If you don’t like Cream of Broccoli, you can use another flavor.
Try adding some sweet potatoes in addition to white potatoes for a flavor variation.
Doodle’s using a REAL knife and he’s only in kindergarten. Today he helped me cut onions, potatoes, celery and carrots for our homemade ham chowder. He’s rather good with it too.
This is one of our favorite things to do together. He told me he wants to start a cooking show with me. He said, “You can be the chef, and I’ll be your assistant.” That sounds super cool to me.
Talk about YUMMY! This is definitely a favorite at our table.
1-2 lbs sweet potatoes, shredded or diced
1/2 cup finely diced onion
1/4 -1/2 cup chicken broth
1 tsp paprika or cumin or any other spice you would like
1/2 tsp nutmeg
1/4 cup cottage cheese
Toppings (You can use any toppings that you like but I typically have these)
plain yogurt (use this instead of sour cream)
guacamole or plain sliced avocado
fresh chopped cilantro
1. Heat chicken broth over medium heat in a pot until steaming, then add sweet potatoes and onion, cook until desired softness, stirring often and adding more chicken broth if mixture gets too dry. I like mine mushy, so I cook ‘em for a while (about 30 min.) Once the sweet potatoes are soft, add spices and cottage cheese and cook until cheese is melted, about another 10 min.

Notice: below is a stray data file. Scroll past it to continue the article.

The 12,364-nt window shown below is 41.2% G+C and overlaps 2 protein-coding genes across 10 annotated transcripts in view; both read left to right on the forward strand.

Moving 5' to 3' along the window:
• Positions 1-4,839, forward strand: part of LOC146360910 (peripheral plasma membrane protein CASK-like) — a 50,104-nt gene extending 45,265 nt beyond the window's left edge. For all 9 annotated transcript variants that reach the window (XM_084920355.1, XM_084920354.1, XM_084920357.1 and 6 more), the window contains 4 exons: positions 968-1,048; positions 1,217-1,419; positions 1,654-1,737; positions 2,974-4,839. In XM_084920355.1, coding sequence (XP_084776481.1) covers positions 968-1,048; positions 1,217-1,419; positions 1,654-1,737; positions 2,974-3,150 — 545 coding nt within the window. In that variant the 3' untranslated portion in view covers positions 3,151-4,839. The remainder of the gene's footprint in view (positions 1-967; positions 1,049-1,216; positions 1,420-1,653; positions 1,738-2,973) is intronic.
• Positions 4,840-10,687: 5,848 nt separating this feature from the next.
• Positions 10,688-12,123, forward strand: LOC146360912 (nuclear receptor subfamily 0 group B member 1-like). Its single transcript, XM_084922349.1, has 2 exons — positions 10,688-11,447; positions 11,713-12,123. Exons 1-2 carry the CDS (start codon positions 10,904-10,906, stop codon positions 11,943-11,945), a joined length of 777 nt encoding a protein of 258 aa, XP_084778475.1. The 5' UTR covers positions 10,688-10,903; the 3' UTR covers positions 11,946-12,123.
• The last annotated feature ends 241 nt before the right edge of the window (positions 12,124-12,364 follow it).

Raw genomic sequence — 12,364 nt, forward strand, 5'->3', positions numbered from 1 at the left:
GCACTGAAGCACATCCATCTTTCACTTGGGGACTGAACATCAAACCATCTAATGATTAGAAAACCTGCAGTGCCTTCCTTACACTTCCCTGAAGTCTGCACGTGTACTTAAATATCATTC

2. Spray a large non-stick pan with cooing spray and heat over medium.
3. Now for the fun part, the quesadilla assembly. When the pan is nice and hot, place a tortilla in the pan, spread a layer of sweet potato mixture, smooth it out so that most of the tortilla is covered, top with avocado (or guacamole) salsa, yogurt, any other toppings you’d like, add a layer of shredded cheese and finish with the top tortilla. It doesn’t have to look pretty, because it will taste yummy. Flip the quesadilla over when the bottom gets nice and brown. Cook on the other side until it is also nice and brown.
4. Serve with any extra toppings you and your family like: plain yogurt, salsa, guacamole, chopped green onions…
Hope you enjoy!
Shredded vs. Diced Sweet Potatoes – either will work, diced sweet potatoes cook faster and become more mushy, shredded sweet potatoes take longer to cook and will retain some of its crunchiness. It just depends on what you prefer. I personally like the mushy better.
Filling the Quesadilla – you don’t want to add too much filling, because when you attempt to flip it over all the stuff will fall out. Not that that’s ever happened to me, never. I’ve never had a pan filled with gooey, cheesy, sweet potato mixture. Well, maybe only once or twice…
If you want to lessen the possible mess, only cover half of the tortilla with the sweet potato mixture and fold it over to make a half quesadilla. Then you only have to worry about the filling falling out on one side.